Now, to be clear, what I’m not trying to say is that each of us should be actively involved in every single kind of justice work that exists in the world. I think part of what I’ve had to grapple with in the past year is simply recognizing my limitations, and entrusting those to God. But when confronted with an issue of injustice, I have the responsibility to truly care. To examine whether this is something I can make a difference in. To ask myself if any of my words or actions are contributing to it, in any way. Honestly, I don’t even think it should wait until I am unavoidably confronted by it. As a student of Jesus, I have the responsibility to be proactive in love and righteousness.

There’s another reason I let those articles pass me by, and neglect researching labor practices in the DRC. Sometimes, I don’t initiate towards justice because I’m afraid of caring too much.

Have you ever felt this way before? A news story features the raping and killing of hundreds of women somewhere in Asia, or the plight of refugees fleeing Syria and you tell yourself, “I just can’t take one more story like this.” So you change the channel, or close your browser, or just plain walk away.

Even just last week, I really struggled with this. If I let myself deeply care about everything, whether or not I feel that I am part of the solution, the weight of it can feel crushing. It’s so much easier just to adopt one “cause” and focus entirely on that–whether it be abortion, trafficking, foster care, poverty, racism, you name it. Then, when I hear about other injustice happening in the world, or even right down my street, I don’t have to care deeply–because it’s not “my cause” and therefore not my problem.

Maybe I’m the only one, but that was the story of my life until this past year. What I’m slowly learning is this: I do have the responsibility to care about all injustice, but if I truly understand the Gospel, caring should not lead me to despair.

The answer to injustice and pain is not me–it is Christ.

The answer to racism and poverty is not my efforts–it is the Gospel.

God is for justice, and the most important thing I can do is bring each area of injustice to Him in prayer. From there, He will guide me into whether or not this is something I can be involved in. Maybe I can’t say yes to every opportunity to serve my church, but I can treat each person I talk to today with dignity and love, and send a note of encouragement to someone in need. Maybe I can’t donate my money to both the refugee crisis center and my local homeless shelter, but I can look honestly at the way I’m spending my money as a steward and give as much as I truly can. Maybe I really can’t do anything about the exploitation of women and children halfway across the globe–but I can faithfully remember them in prayer.

Ultimately, the answer to injustice isn’t just doing more or giving more. The answer is Christ. When we take the burden off of ourselves and spend more time worshipping the God who holds all things in his hands, we participate in the work of redemption and remember what we were truly created for. Becoming more like Jesus Christ–this, above all, is righteousness.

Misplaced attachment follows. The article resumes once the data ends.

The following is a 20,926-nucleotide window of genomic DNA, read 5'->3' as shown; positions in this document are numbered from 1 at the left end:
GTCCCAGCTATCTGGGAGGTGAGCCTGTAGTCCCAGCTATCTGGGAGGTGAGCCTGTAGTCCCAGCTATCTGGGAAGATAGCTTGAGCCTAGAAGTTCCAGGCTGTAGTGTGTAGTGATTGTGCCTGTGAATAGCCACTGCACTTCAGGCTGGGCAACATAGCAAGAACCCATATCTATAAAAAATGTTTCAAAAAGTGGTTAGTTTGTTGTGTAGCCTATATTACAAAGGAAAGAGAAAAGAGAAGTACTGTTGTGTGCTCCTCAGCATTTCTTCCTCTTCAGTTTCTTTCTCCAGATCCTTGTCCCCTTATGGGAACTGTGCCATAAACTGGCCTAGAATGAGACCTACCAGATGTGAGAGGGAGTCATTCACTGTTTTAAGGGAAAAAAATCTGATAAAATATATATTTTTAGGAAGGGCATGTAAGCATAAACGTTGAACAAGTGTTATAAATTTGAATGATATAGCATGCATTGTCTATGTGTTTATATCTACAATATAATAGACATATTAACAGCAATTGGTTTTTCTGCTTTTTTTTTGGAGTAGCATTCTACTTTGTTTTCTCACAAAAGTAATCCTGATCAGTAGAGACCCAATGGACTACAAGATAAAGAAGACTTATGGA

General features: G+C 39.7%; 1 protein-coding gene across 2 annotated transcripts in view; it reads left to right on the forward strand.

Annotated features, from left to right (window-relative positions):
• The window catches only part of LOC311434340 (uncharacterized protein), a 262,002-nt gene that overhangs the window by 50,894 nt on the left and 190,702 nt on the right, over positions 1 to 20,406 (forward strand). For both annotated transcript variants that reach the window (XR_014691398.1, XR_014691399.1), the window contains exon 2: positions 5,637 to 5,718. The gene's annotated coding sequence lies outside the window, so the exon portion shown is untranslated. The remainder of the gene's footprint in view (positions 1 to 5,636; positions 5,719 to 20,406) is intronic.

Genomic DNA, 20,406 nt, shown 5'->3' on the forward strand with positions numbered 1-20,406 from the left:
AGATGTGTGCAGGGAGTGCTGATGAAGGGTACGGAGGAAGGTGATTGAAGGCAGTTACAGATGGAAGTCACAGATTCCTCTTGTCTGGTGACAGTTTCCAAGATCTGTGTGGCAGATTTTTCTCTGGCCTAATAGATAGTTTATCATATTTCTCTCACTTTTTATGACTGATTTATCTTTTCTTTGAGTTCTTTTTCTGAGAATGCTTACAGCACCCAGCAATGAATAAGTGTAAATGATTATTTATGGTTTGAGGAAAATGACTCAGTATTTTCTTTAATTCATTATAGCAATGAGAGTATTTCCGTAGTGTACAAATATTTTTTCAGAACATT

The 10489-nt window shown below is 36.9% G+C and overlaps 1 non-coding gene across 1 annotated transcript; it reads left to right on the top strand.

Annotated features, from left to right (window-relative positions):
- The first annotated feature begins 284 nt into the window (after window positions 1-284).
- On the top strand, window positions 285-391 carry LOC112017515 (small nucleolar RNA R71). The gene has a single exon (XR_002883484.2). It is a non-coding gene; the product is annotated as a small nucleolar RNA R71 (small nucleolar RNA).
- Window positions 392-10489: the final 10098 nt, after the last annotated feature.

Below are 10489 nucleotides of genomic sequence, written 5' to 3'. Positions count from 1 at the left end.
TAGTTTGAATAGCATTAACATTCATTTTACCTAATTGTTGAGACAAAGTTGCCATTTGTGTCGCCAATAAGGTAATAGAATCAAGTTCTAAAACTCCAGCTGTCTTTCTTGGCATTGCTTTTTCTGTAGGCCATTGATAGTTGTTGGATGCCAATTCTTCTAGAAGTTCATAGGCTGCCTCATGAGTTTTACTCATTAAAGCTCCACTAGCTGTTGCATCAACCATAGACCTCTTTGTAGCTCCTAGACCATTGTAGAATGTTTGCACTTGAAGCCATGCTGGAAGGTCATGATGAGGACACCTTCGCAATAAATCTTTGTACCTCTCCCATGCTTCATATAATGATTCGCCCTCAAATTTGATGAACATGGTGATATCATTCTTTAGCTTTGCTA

If justice is going to happen in this world–if it’s going to happen in you–it will start in the little things. (Luke 16:10) Start small. Value others. Focus more on your responsibilities, and less on your rights.

When justice becomes a duty, it will weigh you down. When justice is the place where you are closest to God, giving your life away becomes your greatest delight.

…God does not call us to create our own goodness out of thin air, as if justice were something we could accomplish with a checklist and a bit of hard work.

Instead, God calls us to listen. The source of all goodness will surely have something to say about injustice. Then he calls us to obey. This is what it means to give our lives away…on behalf of others and for the glory of God.”

–Ken Wytsma

Starting Simply.

“As we behold the glory of Jesus, we increasingly participate in his image, transformed into his resemblance and character.” -Tony Reinke

I just want to know how to live my one life well.

This summer Ben and I returned from what many would have called a “mission trip.” But it was our arrival back through the US Customs Border that we were really on a mission.

We had arrived in Amsterdam like thirsty sponges, ready to learn and soak up what we could of another culture, another viewpoint, another world. We had just begun asking ourselves those big questions–what is our life really about? What are our priorities? Now, after three months, we had found a few answers–and even more questions.

We wanted to learn what it meant to be ethical consumers. How we could leverage our time and resources for justice, right where we lived. What it meant to be generous and self-sacrificing, yet live simply.

I talked in my last post about how I’m learning that sometimes, this means starting small. It means humility and discipline. It means having the same grace for myself as I give out to others.

You want to know what else I’m (humbly) learning?

It means being a worshipper.

It’s finally starting to sink in for me. In every area of my life, in everything I want to be or do, all the questions I have, it all comes down to to the gospel. It all comes down to Jesus.

“The more you know [Christ], the better you will trust him; the more you trust him, the better you will love him; the more you love him, the better you will serve him.” –Newton

Or, as Jason Fileta (founder of one of my favorite Portland non-profits, Micah Challenge,), puts it: “The response is not to live as a Justice Pharisee, but we need to respond as an act of worship. We need to rediscover worship as what we do with our daily lives.” –Jason Fileta